River current technologies generate electricity by harnessing the flow of moving water. River current, like tidal energy, generates electricity as a function of the amount of water and the speed of the current.
A river current (or hydrokinetic) device is not a dam in the sense that it does not generate electricity by storing water in a reservoir and creating a height differential. The kinetic energy of moving water is captured by generators positioned directly in rivers.
Rivers do not come to a halt; they continue to flow in one direction. As a result, rivers are a good source of base load supply.

The river resource in Canada is enormous: 340 gigawatts, more than three times the total installed capacity of all energy generating in the country. It’s also close at hand: many settlements, both urban and rural, are situated on or near rivers; by bringing generation closer to demand, infrastructure costs and transmission losses are reduced.

In Alberta, British Columbia, Manitoba, the Northwest Territories, and Quebec, current river projects are in various phases of planning, implementation, and operation. Micro-scale advances are also possible with this technology.

Technology based on River Currents

A river current device is powered by the natural, kinetic flow of water, much like a little windmill under the water. The technology is still in its early stages, with a variety of designs in the works. However, taken as a whole, they already hold a lot of promise: a constant supply of energy at minimal investment and maintenance costs.

River current devices are best deployed in resources that have relatively consistent flow rates throughout the year and aren’t prone to severe flooding, turbulence, or extended periods of low water levels. River current is proportional to water velocity: when water velocity twice, power generation multiplies by eight.


River current devices can be easily integrated with existing infrastructure, such as bridges and other manmade waterways (such as irrigation canals and aqueducts), to save money. Concrete is used to wall many canals, resulting in increased water velocities and more energy potential.

River current is also a viable alternative for isolated communities looking to transition away from diesel power generation. River current devices have the potential to be made, deployed, and maintained locally due to their low cost and durability — in isolated areas across Canada as well as in developed and emerging economies around the world.


River current has a number of benefits, including:

• Creating energy from a limited supply

• Ensuring consistent and dependable energy generation

• Extremely high capacity factors (between 65 and 95 percent), resulting in cheap energy costs

• Hydropower has a significantly larger environmental footprint.

• Seasonal synchronicity: in the winter, both river flows and electrical consumption are high.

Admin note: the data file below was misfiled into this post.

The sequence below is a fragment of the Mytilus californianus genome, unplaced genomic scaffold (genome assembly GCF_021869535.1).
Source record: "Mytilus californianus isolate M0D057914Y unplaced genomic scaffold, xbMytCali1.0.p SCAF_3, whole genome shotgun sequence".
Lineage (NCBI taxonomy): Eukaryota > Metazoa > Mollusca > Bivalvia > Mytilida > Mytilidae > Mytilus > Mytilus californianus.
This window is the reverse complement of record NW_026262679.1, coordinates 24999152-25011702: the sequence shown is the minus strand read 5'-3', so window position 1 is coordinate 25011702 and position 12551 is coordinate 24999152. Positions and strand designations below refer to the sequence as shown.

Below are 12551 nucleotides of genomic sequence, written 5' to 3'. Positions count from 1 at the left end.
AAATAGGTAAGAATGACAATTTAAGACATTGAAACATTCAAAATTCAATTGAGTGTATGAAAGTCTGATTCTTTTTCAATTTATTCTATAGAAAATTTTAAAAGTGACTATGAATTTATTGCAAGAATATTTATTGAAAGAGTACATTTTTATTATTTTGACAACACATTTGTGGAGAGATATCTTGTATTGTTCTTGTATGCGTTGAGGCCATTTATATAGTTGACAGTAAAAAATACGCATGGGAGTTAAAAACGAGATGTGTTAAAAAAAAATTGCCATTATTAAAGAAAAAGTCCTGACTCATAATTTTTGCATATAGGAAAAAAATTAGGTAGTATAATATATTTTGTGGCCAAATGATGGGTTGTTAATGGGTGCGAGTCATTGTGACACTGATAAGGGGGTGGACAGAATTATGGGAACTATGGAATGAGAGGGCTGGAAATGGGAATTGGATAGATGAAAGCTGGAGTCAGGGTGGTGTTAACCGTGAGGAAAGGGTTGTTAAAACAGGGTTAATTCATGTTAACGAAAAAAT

You might create a small hydropower system to generate electricity if you have water flowing through your land. Microhydropower systems may provide up to 100 kilowatts of power. Microhydropower systems include the majority of hydropower systems utilised by households and small company owners, including farmers and ranchers. A 10-kilowatt microhydropower system, on the other hand, may typically power a big house, a small resort, or a hobby farm.


Moving water is used to generate hydroelectric electricity.

Hydroelectric power stations are frequently built on or near a water source because water is the source of hydroelectric power. The amount of accessible energy in moving water is determined by the volume of the water flow and the change in elevation—or fall, as it is commonly known to as head—from one location to another. The higher the head and the larger the water flow, the more energy a hydroelectric plant can generate.

Hydropower’s history

Hydropower is one of the oldest forms of mechanical and electrical energy, and it was the largest source of total annual renewable electricity output in the United States until 2019. Thousands of years ago, people utilised hydropower to grind grain by turning paddle wheels on rivers. Grain and lumber mills were powered directly with hydropower before steam power and electricity were available in the United States. In 1880, the Wolverine Chair Factory in Grand Rapids, Michigan, used hydropower to power 16 brush-arc lights, making it the first industrial application of hydropower in the United States. On September 30, 1882, the first hydroelectric power plant in the United States to sell electricity opened near Appleton, Wisconsin, on the Fox River.

In the United States, there are around 1,450 conventional hydropower units and 40 pumped-storage hydropower plants in operation. The Whiting plant in Whiting, Wisconsin, is the country’s oldest functioning hydropower facility, having been in operation since 1891 and having a total generation capacity of around 4 megawatts (MW). The majority of hydroelectricity in the United States is generated by huge dams on major rivers, and the majority of these dams were built by federal government agencies before the mid-1970s. The Grand Coulee hydro dam on the Columbia River in Washington has a total generation capacity of 6,765 MW, making it the largest hydroelectric facility in the United States and the largest electric power plant in the United States.